Section: Research Program
The main challenge in the study of the non-hydrostatic model is to design a robust and efficient numerical scheme endowed with properties such as: positivity, wet/dry interfaces treatment, consistency. It has to be noticed that even if the non-hydrostatic model looks like an extension of the Saint-Venant system, most of the known techniques used in the hydrostatic case are not efficient as we recover strong difficulties encountered in incompressible fluid mechanics due to the extra pressure term. These difficulties are reinforced by the absence of viscous/dissipative terms.
Space decomposition and adaptive scheme
In the quest for a better balance between accuracy and efficiency, a strategy consists in the adaptation of models. Indeed, the systems of partial differential equations we consider result from a hierarchy of simplifying assumptions. However, some of these hypotheses may turn out to be irrelevant locally. The adaptation of models thus consists in determining areas where a simplified model (e.g. shallow water type) is valid and where it is not. In the latter case, we may go back to the “parent” model (e.g. Euler) in the corresponding area. This implies to know how to handle the coupling between the aforementioned models from both theoretical and numerical points of view. In particular, the numerical treatment of transmission conditions is a key point. It requires the estimation of characteristic values (Riemann invariant) which have to be determined according to the regime (torrential or fluvial).
Asymptotic-Preserving scheme for source terms
The hydrodynamic models comprise advection and sources terms. The conservation of the balance between the source terms, typically viscosity and friction, has a significant impact since the overall flow is generally a perturbation around one equilibrium. The design of numerical schemes able to preserve such balances is a challenge from both theoretical and industrial points of view.The concept of Asymptotic-Preserving (AP) methods is of great interest in order to overcome these issues.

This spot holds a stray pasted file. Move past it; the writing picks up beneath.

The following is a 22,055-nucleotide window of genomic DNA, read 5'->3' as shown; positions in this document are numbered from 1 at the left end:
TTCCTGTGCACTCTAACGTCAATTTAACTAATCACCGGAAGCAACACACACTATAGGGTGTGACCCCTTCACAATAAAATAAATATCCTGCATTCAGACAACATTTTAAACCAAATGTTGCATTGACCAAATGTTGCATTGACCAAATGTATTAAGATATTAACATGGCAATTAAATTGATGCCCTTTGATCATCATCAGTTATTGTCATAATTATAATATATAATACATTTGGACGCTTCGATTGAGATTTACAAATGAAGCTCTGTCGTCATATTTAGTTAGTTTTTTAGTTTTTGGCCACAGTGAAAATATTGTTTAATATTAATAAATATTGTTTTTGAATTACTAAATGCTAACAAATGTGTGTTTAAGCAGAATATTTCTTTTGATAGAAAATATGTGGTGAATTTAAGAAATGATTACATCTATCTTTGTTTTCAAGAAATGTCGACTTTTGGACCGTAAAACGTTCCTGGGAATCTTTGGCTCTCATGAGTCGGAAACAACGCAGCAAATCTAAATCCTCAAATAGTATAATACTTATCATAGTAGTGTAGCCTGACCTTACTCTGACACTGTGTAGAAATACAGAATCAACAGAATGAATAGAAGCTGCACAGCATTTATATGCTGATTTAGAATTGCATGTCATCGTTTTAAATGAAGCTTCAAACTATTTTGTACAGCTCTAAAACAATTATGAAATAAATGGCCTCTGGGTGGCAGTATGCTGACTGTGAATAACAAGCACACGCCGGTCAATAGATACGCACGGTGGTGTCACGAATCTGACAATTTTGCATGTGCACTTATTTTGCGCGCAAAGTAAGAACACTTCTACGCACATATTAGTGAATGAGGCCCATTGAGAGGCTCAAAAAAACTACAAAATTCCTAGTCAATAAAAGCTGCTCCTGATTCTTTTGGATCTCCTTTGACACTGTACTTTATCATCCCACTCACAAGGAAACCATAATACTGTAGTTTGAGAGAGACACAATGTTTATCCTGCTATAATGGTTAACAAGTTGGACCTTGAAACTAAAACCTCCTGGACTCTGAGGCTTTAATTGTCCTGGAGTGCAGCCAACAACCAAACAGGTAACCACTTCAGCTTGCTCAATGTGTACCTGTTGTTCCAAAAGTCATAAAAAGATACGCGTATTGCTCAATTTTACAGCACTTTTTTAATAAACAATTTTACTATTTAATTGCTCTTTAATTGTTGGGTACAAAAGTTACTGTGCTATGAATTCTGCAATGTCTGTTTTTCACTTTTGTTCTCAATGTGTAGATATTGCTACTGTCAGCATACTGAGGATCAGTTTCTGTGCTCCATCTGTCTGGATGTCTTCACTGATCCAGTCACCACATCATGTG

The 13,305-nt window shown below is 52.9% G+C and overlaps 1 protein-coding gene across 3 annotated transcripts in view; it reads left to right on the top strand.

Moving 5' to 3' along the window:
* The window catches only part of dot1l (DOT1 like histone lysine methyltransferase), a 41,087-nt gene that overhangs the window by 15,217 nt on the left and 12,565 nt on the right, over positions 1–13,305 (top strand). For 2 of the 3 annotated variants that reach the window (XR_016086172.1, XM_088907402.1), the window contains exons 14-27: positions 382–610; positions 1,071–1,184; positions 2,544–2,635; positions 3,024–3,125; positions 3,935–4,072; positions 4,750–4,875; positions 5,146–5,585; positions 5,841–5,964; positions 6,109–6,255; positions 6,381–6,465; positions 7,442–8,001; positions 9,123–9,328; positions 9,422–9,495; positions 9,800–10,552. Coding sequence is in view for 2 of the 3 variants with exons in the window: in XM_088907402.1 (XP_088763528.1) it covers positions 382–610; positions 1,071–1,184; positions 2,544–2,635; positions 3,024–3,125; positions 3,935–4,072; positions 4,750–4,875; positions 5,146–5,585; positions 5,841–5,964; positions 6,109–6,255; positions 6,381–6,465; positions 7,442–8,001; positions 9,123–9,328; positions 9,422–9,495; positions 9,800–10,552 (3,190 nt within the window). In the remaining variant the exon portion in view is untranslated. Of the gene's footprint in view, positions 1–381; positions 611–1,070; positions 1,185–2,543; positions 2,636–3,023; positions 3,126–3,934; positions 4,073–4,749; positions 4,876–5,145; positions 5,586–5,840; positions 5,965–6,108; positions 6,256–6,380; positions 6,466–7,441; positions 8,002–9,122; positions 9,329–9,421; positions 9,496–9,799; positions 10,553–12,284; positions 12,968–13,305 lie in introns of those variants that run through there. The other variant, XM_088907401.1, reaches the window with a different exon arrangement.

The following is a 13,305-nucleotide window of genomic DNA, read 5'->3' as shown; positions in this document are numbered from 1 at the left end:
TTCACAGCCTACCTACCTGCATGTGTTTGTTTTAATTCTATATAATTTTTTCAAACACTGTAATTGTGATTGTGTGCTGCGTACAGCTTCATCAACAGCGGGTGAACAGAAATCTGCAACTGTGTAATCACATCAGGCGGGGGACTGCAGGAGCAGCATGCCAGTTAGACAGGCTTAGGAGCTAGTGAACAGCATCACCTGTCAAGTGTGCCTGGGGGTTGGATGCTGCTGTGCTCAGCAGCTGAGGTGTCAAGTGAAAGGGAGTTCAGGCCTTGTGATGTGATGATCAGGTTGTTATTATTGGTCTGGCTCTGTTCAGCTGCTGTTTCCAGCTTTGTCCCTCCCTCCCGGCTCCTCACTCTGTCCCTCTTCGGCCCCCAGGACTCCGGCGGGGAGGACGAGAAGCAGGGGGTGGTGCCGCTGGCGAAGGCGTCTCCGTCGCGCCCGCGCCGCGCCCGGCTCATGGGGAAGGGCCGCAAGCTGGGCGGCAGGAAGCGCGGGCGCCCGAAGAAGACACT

Another difficulty occurs when a term, typically related to the pressure, becomes very large compared to the order of magnitude of the velocity. At this regime, namely the so-called low Froude (shallow water) or low Mach (Euler) regimes, the difference between the speed of the potential waves and the physical velocity makes classical numerical schemes not efficient: firstly because of the error of truncation which is inversely proportional to the small parameters, secondly because of the time step governed by the largest speed of the potential wave. AP methods made a breakthrough in the numerical resolution of asymptotic perturbations of partial-differential equations concerning the first point. The second one can be fixed using partially implicit scheme.
Coupling problems also arise within the fluid when it contains pollutants, density variations or biological species. For most situations, the interactions are small enough to use a splitting strategy and the classical numerical scheme for each sub-model, whether it be hydrodynamic or non-hydrodynamic.
The sediment transport raises interesting issues from a numerical aspect. This is an example of coupling between the flow and another phenomenon, namely the deformation of the bottom of the basin that can be carried out either by bed load where the sediment has its own velocity or suspended load in which the particles are mostly driven by the flow. This phenomenon involves different time scales and nonlinear retroactions; hence the need for accurate mechanical models and very robust numerical methods. In collaboration with industrial partners (EDF–LNHE), the team already works on the improvement of numerical methods for existing (mostly empirical) models but our aim is also to propose new (quite) simple models that contain important features and satisfy some basic mechanical requirements. The extension of our 3D models to the transport of weighted particles can also be here of great interest.
Data assimilation consists in a coupling between a model and observation measurements. Developing robust data assimilation methods for hyperbolic-type conservation laws is a challenging subject. These PDEs indeed show no dissipation effects and the input of additional information in the model equations may introduce errors that propagate and create shocks. We have recently proposed a new approach based on the kinetic description of the conservation law. Hence, data assimilation is carried out at the kinetic level, using a Luenberger observer. Assimilation then resumes to the handling of a BGK type equation. The advantage of this framework is that we deal with a single “linear” equation instead of a nonlinear system and it is easy to recover the macroscopic variables. We are able to prove the convergence of the model towards the data in case of complete observations in space and time.
This work is done in collaboration with the M3DISIM Inria project-team. M. Doumic and B. Perthame (MAMBA) also participate.